Friday, February 28, 2014
That question was in the subject line of an e-mail I received this afternoon from the Jesuit magazine America. The reference, it turned out, was to an article, in the new issue, by John Langan, S.J., who is the Joseph Cardinal Bernardin Professor of Catholic Social Thought at Georgetown University. The article--which is titled See the Person: Understanding Pope Francis' Statements on Homosexuality--will be of much interest to many MOJ readers (and bloggers). As Larry Solum says: Highly Recommended! The article is available here.
A related piece in the same issue--an editorial, titled When the Law is the Crime--is here, arguing vigorously that "supporters of traditional marriage must denounce unjust discrimination against homosexuals." An excerpt:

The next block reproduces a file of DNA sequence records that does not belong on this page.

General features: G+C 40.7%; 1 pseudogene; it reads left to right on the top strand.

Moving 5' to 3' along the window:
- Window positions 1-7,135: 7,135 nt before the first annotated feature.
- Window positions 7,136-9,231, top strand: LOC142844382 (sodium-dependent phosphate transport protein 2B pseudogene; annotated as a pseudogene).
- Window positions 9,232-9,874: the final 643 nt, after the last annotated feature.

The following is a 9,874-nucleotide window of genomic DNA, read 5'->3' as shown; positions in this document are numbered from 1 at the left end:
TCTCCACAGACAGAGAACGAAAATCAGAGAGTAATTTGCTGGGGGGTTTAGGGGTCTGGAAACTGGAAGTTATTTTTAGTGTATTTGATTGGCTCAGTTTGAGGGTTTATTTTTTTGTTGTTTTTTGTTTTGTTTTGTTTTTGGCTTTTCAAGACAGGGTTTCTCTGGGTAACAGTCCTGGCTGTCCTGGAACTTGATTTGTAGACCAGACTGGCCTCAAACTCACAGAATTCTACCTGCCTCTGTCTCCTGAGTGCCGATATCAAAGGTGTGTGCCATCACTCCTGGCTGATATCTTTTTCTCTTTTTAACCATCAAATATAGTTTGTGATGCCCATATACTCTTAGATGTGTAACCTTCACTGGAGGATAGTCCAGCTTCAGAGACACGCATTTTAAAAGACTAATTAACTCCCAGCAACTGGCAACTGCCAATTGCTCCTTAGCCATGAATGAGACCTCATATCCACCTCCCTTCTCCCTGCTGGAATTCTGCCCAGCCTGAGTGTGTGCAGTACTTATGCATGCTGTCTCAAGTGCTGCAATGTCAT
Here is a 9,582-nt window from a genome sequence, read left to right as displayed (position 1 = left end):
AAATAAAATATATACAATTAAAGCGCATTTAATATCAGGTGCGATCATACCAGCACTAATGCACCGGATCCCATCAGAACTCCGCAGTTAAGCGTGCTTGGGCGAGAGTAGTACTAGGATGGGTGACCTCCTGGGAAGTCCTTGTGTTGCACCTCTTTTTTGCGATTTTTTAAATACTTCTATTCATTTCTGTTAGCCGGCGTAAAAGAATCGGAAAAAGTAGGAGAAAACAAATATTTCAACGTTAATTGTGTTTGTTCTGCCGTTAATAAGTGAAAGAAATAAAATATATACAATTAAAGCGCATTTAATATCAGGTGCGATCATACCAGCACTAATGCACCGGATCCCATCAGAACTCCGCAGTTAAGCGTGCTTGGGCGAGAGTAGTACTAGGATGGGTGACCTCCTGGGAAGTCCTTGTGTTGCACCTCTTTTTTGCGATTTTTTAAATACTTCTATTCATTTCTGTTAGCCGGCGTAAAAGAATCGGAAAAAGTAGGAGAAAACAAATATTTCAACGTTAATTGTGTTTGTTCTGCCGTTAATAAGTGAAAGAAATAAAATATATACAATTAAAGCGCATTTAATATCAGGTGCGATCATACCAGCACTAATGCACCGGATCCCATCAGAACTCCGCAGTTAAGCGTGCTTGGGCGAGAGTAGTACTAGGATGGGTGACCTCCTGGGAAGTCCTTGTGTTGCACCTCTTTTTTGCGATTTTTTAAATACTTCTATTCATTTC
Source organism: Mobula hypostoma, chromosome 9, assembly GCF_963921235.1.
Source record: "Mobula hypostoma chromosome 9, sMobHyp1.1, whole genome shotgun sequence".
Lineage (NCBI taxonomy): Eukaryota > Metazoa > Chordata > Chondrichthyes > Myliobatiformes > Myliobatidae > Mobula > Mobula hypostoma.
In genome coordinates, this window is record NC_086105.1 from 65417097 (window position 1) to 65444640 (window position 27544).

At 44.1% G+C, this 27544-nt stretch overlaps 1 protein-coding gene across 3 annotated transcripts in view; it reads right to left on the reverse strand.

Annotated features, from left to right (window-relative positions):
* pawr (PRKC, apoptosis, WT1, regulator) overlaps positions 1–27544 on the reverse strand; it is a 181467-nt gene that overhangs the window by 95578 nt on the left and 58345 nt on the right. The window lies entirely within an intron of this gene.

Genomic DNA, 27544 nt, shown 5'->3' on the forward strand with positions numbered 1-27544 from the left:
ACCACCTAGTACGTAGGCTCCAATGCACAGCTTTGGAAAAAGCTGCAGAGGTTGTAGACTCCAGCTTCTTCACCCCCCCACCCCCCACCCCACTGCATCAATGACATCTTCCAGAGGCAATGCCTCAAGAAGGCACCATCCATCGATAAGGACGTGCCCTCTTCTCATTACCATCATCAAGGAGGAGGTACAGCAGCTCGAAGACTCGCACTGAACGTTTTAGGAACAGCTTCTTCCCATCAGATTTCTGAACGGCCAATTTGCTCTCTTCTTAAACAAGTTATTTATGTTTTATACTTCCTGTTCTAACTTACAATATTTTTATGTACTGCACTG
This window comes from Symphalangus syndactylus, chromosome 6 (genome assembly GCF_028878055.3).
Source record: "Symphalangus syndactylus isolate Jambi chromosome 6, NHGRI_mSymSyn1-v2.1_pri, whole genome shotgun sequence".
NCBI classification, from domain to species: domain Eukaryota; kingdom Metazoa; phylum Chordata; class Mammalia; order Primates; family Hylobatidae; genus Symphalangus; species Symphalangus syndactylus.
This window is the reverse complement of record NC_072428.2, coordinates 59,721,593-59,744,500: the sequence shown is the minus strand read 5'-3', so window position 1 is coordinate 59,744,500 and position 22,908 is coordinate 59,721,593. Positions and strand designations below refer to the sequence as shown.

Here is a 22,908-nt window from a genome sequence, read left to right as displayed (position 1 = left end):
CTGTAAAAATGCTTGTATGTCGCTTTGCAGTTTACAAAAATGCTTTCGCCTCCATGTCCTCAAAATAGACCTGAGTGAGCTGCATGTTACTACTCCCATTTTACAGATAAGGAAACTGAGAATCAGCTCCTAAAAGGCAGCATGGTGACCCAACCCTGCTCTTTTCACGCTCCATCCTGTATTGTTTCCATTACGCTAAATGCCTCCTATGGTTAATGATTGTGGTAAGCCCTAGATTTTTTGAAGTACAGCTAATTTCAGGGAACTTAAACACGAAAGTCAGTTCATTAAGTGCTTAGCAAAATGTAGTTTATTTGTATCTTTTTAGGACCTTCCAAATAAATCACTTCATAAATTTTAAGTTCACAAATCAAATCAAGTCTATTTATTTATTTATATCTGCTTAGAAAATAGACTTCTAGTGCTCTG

"It is especially disturbing that such legislation is immensely popular in predominately Christian countries like Uganda, where 40 percent of the population is Roman Catholic and the Catholic bishops have sent mixed signals about the legislation. When the bill was first considered in 2009, Archbishop Cyprian Lwanga of Kampala, speaking on behalf of the Catholic bishops’ conference, said it was 'at odds with the core values' of Christianity. When the bill was reintroduced in 2012, however, the Uganda Joint Christian Council, which includes Catholic, Anglican and Orthodox bishops, expressed support for the bill. Archbishop Ignatius Kaigama of Jos, Nigeria, meanwhile, has praised President Goodluck Jonathan for his 'courageous and wise decision' to sign the new law in that country."